TOKYO -- Japan's Prime Minister Shinzo Abe announced Wednesday a two-and-a-half-year-delay in his long-planned consumption tax hike, until October 2019. The Japanese economy remains fragile four years into his signature Abenomics policy of fiscal stimulus and structural reform. Abe said a tax hike at this point would "create a risk of the country falling back into deflation."
"The world economy has changed at an unexpected pace in the last year," Abe said at a news conference, explaining his decision. "We are not facing a financial crisis like the Lehman crisis. But we need to learn from that experience, to implement measures to avoid another crisis. A tax hike would put domestic demand at risk, and therefore I have decided to delay the tax hike."
This is the second time Abe has put off raising Japan's consumption tax to 10% from 8%. Originally scheduled for last October, the increase was pushed back in November 2014 by 18 months to April 2017. Abe made that decision after gross domestic product shrank for two straight quarters. At the time Abe stressed there would "not be another delay," saying his policies in the meantime would strengthen the economy enough to withstand another increase. Since then, he has repeatedly said that only an economic shock of the magnitude of the Lehman Brothers collapse in 2008 or a major earthquake would prompt another postponement.
"I acknowledge that I am breaking my promise," Abe said. "I will let the people of Japan pass judgement in the upper house elections." He announced that the vote will be held on July 10 and said that if the ruling coalition takes a majority of the contested seats, he will take it as a sign of public support for the delay.
Abe also ruled out speculation that there would be a vote for both the upper and lower houses of the Diet. "It did cross my mind at one point," Abe said, but he argued that one national election was already a burden on those affected by the Kyushu earthquake. "At this point, I'm not thinking about double elections one bit," he said.
The decision to delay the tax hike, although a climb-down from his earlier pledge, is aimed as much at saving Abenomics as it is at propping up the economy.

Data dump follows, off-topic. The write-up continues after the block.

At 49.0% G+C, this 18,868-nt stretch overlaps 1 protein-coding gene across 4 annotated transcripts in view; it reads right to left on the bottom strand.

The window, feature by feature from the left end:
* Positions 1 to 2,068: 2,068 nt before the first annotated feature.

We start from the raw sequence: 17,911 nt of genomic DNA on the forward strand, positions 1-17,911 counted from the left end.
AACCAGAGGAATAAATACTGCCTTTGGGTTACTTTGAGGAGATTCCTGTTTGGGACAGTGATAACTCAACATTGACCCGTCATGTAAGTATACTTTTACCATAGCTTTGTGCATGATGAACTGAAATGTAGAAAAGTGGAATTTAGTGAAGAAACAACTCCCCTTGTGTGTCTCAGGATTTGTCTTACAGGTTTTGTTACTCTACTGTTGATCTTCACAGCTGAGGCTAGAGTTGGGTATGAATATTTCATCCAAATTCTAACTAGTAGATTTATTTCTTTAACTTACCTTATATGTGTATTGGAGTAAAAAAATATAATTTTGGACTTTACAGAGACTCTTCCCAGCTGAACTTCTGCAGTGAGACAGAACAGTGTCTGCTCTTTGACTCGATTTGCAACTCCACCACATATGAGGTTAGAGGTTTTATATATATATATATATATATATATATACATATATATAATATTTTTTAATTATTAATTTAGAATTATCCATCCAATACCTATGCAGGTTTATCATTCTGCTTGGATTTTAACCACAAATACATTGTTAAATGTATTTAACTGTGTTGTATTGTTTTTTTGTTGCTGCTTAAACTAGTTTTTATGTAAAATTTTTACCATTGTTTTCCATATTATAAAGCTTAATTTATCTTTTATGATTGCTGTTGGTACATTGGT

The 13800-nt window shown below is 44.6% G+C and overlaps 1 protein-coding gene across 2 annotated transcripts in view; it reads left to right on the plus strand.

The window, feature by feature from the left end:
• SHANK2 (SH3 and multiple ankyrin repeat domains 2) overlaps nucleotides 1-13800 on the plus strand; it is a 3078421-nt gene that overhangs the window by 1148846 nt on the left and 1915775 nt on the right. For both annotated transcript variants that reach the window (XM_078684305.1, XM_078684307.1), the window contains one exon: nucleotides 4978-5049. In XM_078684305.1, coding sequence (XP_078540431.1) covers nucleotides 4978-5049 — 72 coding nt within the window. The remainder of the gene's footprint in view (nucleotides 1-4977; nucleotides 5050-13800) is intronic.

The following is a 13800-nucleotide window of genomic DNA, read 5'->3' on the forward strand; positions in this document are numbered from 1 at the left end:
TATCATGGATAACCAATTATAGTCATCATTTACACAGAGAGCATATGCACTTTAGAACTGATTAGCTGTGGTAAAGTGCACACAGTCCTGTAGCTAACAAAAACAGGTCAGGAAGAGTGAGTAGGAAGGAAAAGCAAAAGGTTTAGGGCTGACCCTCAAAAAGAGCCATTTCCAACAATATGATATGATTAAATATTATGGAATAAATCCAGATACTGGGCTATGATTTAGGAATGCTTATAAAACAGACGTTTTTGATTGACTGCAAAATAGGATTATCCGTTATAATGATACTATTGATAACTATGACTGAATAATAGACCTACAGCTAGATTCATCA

Nearly four years after its inception, Abe's program has hit a stumbling block, with economic growth stuck in low gear and prices falling back into negative territory. The Nikkei Stock Average has fallen 16%, while the yen has risen 10% against the dollar compared with a year ago. The impact of the April earthquake on Japan's southern island of Kyushu has deepened concern about the outlook.
Abe's relatively high approval rating owes largely to support for his economic policies. Political observers say he cannot contest the upper house election in July without offering voters a delay in the unpopular tax increase.
Help from his friends
Abe laid the groundwork for the postponement at the Group of Seven summit he hosted last week. Handing out "reference data" to his G-7 counterparts, he made the case that there could be another crisis as serious as the fall of Lehman if the major economies do not take action. Some leaders rejected Abe's diagnosis, but he managed to get enough out of the summit to sell the delay as a global necessity, thereby blunting charges from the opposition that Abenomics is failing.
"The ratio of job openings to job seekers is at its highest in 24 years. We have managed to create jobs and raise income levels," Abe said, stressing that the domestic economy was in decent shape. "But there are risks to the world economy. We agreed at the G-7 summit last week that we had to prepare for risks and take appropriate measures," he said.
"Some say the delay [in the tax hike] to October 2019 was because the government is hoping for an economic lift from the Tokyo Olympics in 2020, but it probably had more to do with the regional elections and another upper house election in 2019," said Hidenori Suezawa of SMBC Nikko Securities. The regional elections are expected to take place in April and the upper house election in July that year. The thinking is that Abe wanted to mitigate the impact of the tax hike on both contests by pushing it back until they are over.
Abe also said he will stick to the government's pledge of bringing the country's primary budget -- i.e., before interest payments on Japan's public debt -- into surplus by the fiscal year starting April 2020. Masahiro Nishikawa of Nomura Securities calls that impossible. "In order to do that, the government would need to raise the consumption tax by a further 5% in April 2020," he said. "We should recognize the possibility that this target will be pushed back as well."